Mark Twain allegedly once said, "In the West, whiskey’s for drinking, and water’s for fighting over," and it looks like that scenario hasn’t changed much in the past century. Because of water limitations in oil shale country in northwest Colorado, Americans may eventually have to decide what is more important, oil or meat.
Currently, oil from oil shale is more of a concept than a reality because a viable mining technique to extract oil from rock hasn’t been perfected. The enormous amount of coal and natural gas that it would take to run an oil shale plant is another complication. One of the biggest worries, however, is the amount of water it would take to process oil out of rock.
If oil companies make a call on their senior water rights for oil shale production, downstream users like Meeker cattle rancher David Smith or even farmers in California could find water to be an even scarcer commodity than petroleum.
Smith noted oil companies have been buying up old ranches, not for the land but for the senior water rights. Since they haven’t made a call on that water for decades, a lot of water has been adjudicated to junior water rights owners for hay and cattle production in the White River basin in the Meeker area. "When oil shale companies start using their water rights, I can’t say ranches will dry up and blow away, but a lot of local ranchers are going to face some tough decisions," Smith said.
Smith has been in the cattle ranching business since the 1960s and has earned the respect of his Meeker peers for his water expertise, especially concerning the White River basin. Smith is doubtful that oil shale is going to immediately solve the problem of America’s need for oil, "but the industry is going to do a good job tearing up the land trying," he noted. Smith said agriculture uses a lot of water through irrigation, but most of that water is returned to the streams. "I don’t think that will happen with oil shale."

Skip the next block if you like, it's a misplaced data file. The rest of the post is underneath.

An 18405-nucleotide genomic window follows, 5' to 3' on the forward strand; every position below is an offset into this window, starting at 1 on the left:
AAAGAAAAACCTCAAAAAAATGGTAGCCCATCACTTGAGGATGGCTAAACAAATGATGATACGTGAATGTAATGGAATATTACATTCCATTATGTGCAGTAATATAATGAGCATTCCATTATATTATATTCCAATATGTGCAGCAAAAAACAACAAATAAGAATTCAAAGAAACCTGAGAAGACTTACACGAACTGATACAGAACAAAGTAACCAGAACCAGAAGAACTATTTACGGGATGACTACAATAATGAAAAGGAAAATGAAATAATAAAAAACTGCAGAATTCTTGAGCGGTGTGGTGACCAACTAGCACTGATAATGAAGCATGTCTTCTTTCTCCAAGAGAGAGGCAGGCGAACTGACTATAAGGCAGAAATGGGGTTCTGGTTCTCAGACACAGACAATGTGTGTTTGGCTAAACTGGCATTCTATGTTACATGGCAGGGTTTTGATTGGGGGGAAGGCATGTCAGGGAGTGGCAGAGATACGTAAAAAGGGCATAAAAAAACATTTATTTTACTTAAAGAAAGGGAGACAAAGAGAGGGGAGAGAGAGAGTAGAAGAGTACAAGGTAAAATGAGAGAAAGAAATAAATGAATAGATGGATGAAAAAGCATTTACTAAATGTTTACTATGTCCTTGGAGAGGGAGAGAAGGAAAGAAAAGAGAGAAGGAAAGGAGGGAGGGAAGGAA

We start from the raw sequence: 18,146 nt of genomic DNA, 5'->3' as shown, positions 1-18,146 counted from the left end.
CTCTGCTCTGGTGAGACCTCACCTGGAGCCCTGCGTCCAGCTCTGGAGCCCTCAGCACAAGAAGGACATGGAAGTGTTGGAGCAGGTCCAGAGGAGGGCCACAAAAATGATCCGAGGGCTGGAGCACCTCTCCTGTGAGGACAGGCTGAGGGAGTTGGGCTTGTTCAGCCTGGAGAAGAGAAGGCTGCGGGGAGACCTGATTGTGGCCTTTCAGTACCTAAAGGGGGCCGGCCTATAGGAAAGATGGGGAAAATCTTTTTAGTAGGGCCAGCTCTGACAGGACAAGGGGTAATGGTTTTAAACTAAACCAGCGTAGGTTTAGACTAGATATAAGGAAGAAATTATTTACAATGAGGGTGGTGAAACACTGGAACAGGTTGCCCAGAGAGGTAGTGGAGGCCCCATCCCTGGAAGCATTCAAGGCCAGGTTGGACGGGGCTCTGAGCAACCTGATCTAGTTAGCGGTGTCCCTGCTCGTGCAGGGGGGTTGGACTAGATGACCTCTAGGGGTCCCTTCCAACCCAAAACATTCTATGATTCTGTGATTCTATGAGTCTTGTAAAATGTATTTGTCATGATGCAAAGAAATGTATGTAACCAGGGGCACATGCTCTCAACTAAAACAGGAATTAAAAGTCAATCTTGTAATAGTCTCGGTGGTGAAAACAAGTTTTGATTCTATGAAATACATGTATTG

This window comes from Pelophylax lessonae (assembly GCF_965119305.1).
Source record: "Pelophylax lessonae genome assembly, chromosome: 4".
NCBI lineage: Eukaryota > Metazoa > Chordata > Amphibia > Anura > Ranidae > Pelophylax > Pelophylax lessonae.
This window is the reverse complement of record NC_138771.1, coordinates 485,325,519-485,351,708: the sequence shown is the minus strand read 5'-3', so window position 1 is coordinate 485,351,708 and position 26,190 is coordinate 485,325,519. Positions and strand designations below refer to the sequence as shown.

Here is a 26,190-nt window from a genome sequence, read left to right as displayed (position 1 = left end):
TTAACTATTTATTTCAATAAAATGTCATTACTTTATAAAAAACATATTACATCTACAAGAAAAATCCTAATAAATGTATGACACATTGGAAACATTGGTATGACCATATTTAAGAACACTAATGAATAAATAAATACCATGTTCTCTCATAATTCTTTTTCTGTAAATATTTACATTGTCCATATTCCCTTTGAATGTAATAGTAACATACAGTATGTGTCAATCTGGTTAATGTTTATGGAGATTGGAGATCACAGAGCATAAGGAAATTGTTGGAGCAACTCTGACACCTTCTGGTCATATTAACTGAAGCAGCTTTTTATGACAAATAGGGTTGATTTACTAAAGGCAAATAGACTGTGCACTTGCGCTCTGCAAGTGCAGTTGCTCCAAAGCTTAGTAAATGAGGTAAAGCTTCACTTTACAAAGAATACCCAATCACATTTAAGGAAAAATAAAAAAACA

In an oil shale fact sheet, the Department of Energy estimates that commercially producing oil from shale rock would require 100 to 300 million of gallons of water a day. These figures also include water demands in northwest Colorado where the population could explode to 500,000 during an oil shale boom. And although some relief may come from the water produced as a byproduct of oil shale mining, this ground water will have to be protected from contamination.
Smith wants oil companies to build water storage facilities in northwest Colorado when oil shale goes into production. "Oil companies in good conscience should help out those downstream junior right water users," he said. When the Bureau of Land Management set aside public land for oil shale development, however, no formal agreements about water storage were made.
Another problem Colorado faces is maintaining its agreement with other western states on the quantity of water flowing out of the state. In 1922, the Colorado River Compact apportioned the Colorado River basin with six other states: Utah, Wyoming, New Mexico, Arizona, Nevada and California. Mexico gets a share of the Colorado River, too. In simple terms, if oil shale companies use their senior water rights and take water out of the river system, the state will have to find water from elsewhere to fulfill its requirement to downstream users. But from where? Already, water rights on the Colorado River have been over-allocated.
Taking more water upstream for oil shale development could also affect agricultural production downstream. Farmers in Arizona and California with the least water rights could be forced to cut their crops for the lack of irrigation water, especially in drought years.
While the water problems of cattle ranchers like David Smith in rural areas like Meeker may seem like small potatoes in the nation’s quest for oil, Americans may soon have to decide whether they want to spend $5 a gallon for gas or possibly $20 for a beef steak and $5 for a head of California lettuce.